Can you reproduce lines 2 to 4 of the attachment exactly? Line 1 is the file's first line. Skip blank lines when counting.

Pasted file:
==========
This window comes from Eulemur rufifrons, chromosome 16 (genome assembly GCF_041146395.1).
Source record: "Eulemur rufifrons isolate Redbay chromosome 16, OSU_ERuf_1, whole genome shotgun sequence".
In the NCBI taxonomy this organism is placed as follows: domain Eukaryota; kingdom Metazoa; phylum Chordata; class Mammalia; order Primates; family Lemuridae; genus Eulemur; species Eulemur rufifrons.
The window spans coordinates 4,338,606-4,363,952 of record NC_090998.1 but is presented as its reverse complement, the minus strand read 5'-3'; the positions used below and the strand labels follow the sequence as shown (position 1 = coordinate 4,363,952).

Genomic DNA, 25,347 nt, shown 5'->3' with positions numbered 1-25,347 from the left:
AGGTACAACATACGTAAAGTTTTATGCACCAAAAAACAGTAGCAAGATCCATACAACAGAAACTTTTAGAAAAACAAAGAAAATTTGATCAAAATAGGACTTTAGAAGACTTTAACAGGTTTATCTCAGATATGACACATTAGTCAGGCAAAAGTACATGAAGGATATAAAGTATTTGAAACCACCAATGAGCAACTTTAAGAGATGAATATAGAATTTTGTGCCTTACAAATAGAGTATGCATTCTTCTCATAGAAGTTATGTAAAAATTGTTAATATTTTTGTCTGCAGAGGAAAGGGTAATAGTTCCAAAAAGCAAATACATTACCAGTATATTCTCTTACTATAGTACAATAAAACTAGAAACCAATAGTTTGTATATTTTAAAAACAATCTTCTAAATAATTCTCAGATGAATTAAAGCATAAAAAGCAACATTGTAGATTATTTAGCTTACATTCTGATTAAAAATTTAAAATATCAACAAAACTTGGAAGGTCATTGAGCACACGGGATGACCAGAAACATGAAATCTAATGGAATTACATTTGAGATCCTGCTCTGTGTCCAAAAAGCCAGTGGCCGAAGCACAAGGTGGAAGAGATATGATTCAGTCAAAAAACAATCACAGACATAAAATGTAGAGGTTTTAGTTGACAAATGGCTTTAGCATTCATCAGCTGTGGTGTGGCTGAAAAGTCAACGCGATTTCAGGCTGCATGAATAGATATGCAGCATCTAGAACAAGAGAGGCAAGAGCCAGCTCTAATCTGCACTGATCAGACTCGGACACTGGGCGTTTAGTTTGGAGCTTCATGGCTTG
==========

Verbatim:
Source record: "Eulemur rufifrons isolate Redbay chromosome 16, OSU_ERuf_1, whole genome shotgun sequence".
In the NCBI taxonomy this organism is placed as follows: domain Eukaryota; kingdom Metazoa; phylum Chordata; class Mammalia; order Primates; family Lemuridae; genus Eulemur; species Eulemur rufifrons.
The window spans coordinates 4,338,606-4,363,952 of record NC_090998.1 but is presented as its reverse complement, the minus strand read 5'-3'; the positions used below and the strand labels follow the sequence as shown (position 1 = coordinate 4,363,952).